In ARM there are various stages of maturity of a new processor development, reaching silicon implementation in various fabrication processes is one of those and it made sense to us that Elba must also be a full silicon implementation. In fact, just in case this does work, and what we think may happen does, we’ll implement the Cortex-A9 processor in a way such that ARM could commercialize and promote these “G” implementations as a new product. But what type of silicon? In ARM we often build silicon devices, but these typically are no more functional as a device than something that can execute a little code from on-chip memories. Great, so our goal to build a multi-GHz Cortex-A9 will be able to run Dhrystone – we need more than that . . . How much more? As it ended up, quite a bit more. ARM also develops the Mali 3D graphic processors, so the device should include the latest 3D graphics capability, tick. ARM also develops products that span the memory backplane, so it should also include our latest CoreLink memory controllers, DMA and interconnect technology, tick. Elba was starting to look like a rather interesting SoC. So now we can run Dhrystone and, yep, need a LCD output or two, HD of course, tick.
In the final part of the initial SoC design, since ARM does not develop IP for highspeed interfaces, we needed to partner. It was clear to the team that a chip that contains processors capable of a multi-GHz multicore and 1080p 3D would need rather a lot of IO bandwidth to feed it. So on went 8 lanes of GEN2 PCI Express. Is that it? It would be if that was going to be a product, but this was a development chip from which various groups in ARM wanted to glean information about how data moves across such a device when operating at such high throughputs. So another small team started to place monitors and meters all over the design to enable the extraction of the type of information into which no simulator or emulator can give any meaningful insight. Last, but by no means least, the SoC design was plastered with more power management technology than was probably good for it, but at least it would allow us to investigate various new aspects of power management.
Osprey Cortex-A9 Hardmacro
The second aspect of the program was the specification and implementation of the Cortex-A9 hard macro. Initial thoughts were that we would build only a single macro, but to maximize the opportunity to learn, we quickly concluded there would need to be two macros. One would target maximum speed, and the other would be optimized for low power, especially with respect to leakage.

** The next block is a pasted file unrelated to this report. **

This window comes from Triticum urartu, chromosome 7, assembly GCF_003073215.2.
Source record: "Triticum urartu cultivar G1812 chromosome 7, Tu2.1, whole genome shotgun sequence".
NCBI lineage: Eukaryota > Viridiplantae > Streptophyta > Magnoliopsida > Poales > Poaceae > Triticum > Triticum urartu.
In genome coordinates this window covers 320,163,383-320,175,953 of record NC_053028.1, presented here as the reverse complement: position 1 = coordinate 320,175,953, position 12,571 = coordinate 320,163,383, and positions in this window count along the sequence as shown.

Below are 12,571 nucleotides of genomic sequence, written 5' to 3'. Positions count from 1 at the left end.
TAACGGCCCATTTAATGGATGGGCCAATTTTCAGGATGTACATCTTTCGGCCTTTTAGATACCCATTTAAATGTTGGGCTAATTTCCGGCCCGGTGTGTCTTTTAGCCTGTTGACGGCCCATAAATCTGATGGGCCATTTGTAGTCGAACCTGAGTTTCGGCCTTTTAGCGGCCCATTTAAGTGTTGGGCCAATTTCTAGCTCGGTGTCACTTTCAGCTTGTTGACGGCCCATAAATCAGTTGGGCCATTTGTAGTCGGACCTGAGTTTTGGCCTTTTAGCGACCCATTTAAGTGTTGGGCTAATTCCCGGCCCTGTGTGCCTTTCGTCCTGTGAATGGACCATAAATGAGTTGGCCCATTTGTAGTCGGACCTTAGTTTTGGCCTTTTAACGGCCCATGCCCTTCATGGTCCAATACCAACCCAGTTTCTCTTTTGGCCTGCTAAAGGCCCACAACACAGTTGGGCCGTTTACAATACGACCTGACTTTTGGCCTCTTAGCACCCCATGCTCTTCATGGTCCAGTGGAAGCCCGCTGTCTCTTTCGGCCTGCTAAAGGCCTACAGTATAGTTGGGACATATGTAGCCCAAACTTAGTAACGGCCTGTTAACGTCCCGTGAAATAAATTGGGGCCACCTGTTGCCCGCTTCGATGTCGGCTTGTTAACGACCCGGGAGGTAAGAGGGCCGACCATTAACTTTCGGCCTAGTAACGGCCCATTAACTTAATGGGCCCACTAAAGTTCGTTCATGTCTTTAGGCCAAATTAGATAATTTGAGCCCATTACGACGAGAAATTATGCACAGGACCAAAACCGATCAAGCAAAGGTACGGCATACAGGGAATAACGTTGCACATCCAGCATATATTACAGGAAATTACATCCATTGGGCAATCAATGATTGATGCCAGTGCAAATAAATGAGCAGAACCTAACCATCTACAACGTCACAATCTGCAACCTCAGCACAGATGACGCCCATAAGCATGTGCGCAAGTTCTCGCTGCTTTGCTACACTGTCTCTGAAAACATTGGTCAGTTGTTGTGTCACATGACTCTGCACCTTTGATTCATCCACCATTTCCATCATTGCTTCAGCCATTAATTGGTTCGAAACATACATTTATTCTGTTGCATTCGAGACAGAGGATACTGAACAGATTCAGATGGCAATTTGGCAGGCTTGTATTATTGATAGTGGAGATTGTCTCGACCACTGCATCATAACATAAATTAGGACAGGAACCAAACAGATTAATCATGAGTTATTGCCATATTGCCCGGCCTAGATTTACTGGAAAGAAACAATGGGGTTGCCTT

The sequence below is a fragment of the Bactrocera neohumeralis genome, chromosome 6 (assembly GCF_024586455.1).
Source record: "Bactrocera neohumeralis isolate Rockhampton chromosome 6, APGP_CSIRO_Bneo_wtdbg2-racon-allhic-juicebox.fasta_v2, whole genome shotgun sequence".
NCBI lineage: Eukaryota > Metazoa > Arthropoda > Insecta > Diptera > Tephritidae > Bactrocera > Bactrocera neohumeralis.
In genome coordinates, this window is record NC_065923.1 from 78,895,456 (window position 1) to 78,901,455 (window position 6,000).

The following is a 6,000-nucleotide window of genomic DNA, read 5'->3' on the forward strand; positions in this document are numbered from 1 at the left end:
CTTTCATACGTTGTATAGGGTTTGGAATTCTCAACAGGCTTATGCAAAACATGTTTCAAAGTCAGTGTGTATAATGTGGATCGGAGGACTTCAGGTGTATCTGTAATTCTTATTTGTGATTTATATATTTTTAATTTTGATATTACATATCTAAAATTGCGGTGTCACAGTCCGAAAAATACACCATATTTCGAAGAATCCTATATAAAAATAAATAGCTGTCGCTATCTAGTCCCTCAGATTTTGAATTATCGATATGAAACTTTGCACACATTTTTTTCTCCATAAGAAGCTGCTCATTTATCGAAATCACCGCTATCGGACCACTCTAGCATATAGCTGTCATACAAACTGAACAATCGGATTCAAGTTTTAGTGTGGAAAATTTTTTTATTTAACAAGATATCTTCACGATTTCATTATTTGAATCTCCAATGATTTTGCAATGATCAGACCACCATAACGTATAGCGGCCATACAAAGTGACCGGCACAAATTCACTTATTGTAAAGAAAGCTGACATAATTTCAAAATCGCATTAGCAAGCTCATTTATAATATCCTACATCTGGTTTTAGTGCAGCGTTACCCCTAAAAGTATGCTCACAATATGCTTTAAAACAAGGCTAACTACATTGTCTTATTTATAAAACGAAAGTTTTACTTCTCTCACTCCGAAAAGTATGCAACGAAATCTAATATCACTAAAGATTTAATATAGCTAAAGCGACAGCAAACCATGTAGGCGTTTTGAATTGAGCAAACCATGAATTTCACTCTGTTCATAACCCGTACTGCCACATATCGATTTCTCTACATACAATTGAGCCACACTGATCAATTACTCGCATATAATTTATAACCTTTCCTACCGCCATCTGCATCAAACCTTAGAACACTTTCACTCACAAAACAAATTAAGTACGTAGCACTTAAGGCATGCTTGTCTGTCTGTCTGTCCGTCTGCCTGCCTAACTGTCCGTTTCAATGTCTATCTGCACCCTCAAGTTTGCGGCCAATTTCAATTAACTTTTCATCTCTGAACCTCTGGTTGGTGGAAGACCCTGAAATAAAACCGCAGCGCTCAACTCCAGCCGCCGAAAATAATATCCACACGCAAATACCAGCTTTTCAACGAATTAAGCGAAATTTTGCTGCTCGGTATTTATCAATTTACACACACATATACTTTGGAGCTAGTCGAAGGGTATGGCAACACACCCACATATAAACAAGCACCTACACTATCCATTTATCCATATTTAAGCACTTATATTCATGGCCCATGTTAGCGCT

By this time, there had been a number of Cortex-A9 implementations started, and it was quickly becoming clear that a dual-core implementation was being favoured, one that included the NEON media processing engine, and 32K Level 1 instruction and data caches. All designs included the Level 2 cache controller, but the size and speed of the L2 rams varied. So the macro specification became dual-core with NEON, 32K I$ and D$, including the L2 cache controller, but not its RAMS. We also included various DFT and DFM capabilities and encapsulated all clock, reset and synchronizers within the macro to make it much simpler to implement in a SoC.
So now we had the chosen implementation we went on to begin looking at the processor power management, a subject I’ll cover in part three.
Part 1: "Wouldn't it be interesting if we..." - Giving Birth to 'Elba'
Part 3: Elba Processor Power Management
Part 4: Elba - Bringing it all together
John Goodacre, Director of Technology and Systems, ARM. John joined ARM in February 2002 and took responsibility for their platform architecture. Today he is Director of Program Management focused on various programs around the application processor’s technology roadmap including the definition and market development of the ARM MPCore multicore processor technology.
Prior to working at ARM, he specialized in enterprise software having worked for Microsoft for 5 years, firstly as Group Program Manager in the Exchange Server group and latterly as the manager of a team developing mobile phones software.
Graduating from the University of York with a BSc in Computer Science, John has over 20 years experience of realizing new technologies in the engineering industry.
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